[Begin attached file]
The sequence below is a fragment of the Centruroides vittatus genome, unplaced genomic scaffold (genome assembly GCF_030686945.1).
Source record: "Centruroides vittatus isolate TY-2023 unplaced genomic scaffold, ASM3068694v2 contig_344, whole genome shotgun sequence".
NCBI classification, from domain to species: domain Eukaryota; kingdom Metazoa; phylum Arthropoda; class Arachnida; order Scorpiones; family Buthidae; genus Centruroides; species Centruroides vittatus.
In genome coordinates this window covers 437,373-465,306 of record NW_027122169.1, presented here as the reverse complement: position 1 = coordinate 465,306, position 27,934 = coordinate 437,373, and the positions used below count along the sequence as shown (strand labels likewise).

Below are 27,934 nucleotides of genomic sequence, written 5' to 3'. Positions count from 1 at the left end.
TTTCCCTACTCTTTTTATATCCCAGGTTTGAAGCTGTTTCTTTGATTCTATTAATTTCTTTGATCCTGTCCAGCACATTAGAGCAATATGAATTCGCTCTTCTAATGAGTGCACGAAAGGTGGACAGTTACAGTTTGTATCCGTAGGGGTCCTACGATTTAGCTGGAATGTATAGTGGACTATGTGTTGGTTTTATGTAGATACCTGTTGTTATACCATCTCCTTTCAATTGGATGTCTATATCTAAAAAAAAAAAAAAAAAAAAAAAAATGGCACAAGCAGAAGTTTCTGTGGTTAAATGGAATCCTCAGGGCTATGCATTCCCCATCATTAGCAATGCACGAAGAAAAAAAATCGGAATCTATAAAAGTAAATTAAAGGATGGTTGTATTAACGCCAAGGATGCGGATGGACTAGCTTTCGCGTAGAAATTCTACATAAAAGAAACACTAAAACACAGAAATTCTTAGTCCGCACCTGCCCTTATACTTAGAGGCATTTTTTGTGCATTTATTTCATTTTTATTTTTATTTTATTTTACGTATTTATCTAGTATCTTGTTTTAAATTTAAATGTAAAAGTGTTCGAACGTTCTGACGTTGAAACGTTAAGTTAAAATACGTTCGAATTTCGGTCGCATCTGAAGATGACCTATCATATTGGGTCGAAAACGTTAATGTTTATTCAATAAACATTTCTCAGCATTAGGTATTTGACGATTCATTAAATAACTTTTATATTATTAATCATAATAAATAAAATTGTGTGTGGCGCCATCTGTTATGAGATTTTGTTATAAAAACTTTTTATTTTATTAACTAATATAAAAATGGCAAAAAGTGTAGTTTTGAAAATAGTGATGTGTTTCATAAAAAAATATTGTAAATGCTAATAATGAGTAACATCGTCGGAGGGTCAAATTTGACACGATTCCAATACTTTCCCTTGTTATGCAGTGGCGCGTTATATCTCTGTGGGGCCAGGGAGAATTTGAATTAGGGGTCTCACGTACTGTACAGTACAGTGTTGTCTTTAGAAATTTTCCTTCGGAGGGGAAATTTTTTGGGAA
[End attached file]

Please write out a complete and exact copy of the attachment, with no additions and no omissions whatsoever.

The sequence below is a fragment of the Centruroides vittatus genome, unplaced genomic scaffold (genome assembly GCF_030686945.1).
Source record: "Centruroides vittatus isolate TY-2023 unplaced genomic scaffold, ASM3068694v2 contig_344, whole genome shotgun sequence".
NCBI classification, from domain to species: domain Eukaryota; kingdom Metazoa; phylum Arthropoda; class Arachnida; order Scorpiones; family Buthidae; genus Centruroides; species Centruroides vittatus.
In genome coordinates this window covers 437,373-465,306 of record NW_027122169.1, presented here as the reverse complement: position 1 = coordinate 465,306, position 27,934 = coordinate 437,373, and the positions used below count along the sequence as shown (strand labels likewise).

Below are 27,934 nucleotides of genomic sequence, written 5' to 3'. Positions count from 1 at the left end.
TTTCCCTACTCTTTTTATATCCCAGGTTTGAAGCTGTTTCTTTGATTCTATTAATTTCTTTGATCCTGTCCAGCACATTAGAGCAATATGAATTCGCTCTTCTAATGAGTGCACGAAAGGTGGACAGTTACAGTTTGTATCCGTAGGGGTCCTACGATTTAGCTGGAATGTATAGTGGACTATGTGTTGGTTTTATGTAGATACCTGTTGTTATACCATCTCCTTTCAATTGGATGTCTATATCTAAAAAAAAAAAAAAAAAAAAAAAAATGGCACAAGCAGAAGTTTCTGTGGTTAAATGGAATCCTCAGGGCTATGCATTCCCCATCATTAGCAATGCACGAAGAAAAAAAATCGGAATCTATAAAAGTAAATTAAAGGATGGTTGTATTAACGCCAAGGATGCGGATGGACTAGCTTTCGCGTAGAAATTCTACATAAAAGAAACACTAAAACACAGAAATTCTTAGTCCGCACCTGCCCTTATACTTAGAGGCATTTTTTGTGCATTTATTTCATTTTTATTTTTATTTTATTTTACGTATTTATCTAGTATCTTGTTTTAAATTTAAATGTAAAAGTGTTCGAACGTTCTGACGTTGAAACGTTAAGTTAAAATACGTTCGAATTTCGGTCGCATCTGAAGATGACCTATCATATTGGGTCGAAAACGTTAATGTTTATTCAATAAACATTTCTCAGCATTAGGTATTTGACGATTCATTAAATAACTTTTATATTATTAATCATAATAAATAAAATTGTGTGTGGCGCCATCTGTTATGAGATTTTGTTATAAAAACTTTTTATTTTATTAACTAATATAAAAATGGCAAAAAGTGTAGTTTTGAAAATAGTGATGTGTTTCATAAAAAAATATTGTAAATGCTAATAATGAGTAACATCGTCGGAGGGTCAAATTTGACACGATTCCAATACTTTCCCTTGTTATGCAGTGGCGCGTTATATCTCTGTGGGGCCAGGGAGAATTTGAATTAGGGGTCTCACGTACTGTACAGTACAGTGTTGTCTTTAGAAATTTTCCTTCGGAGGGGAAATTTTTTGGGAA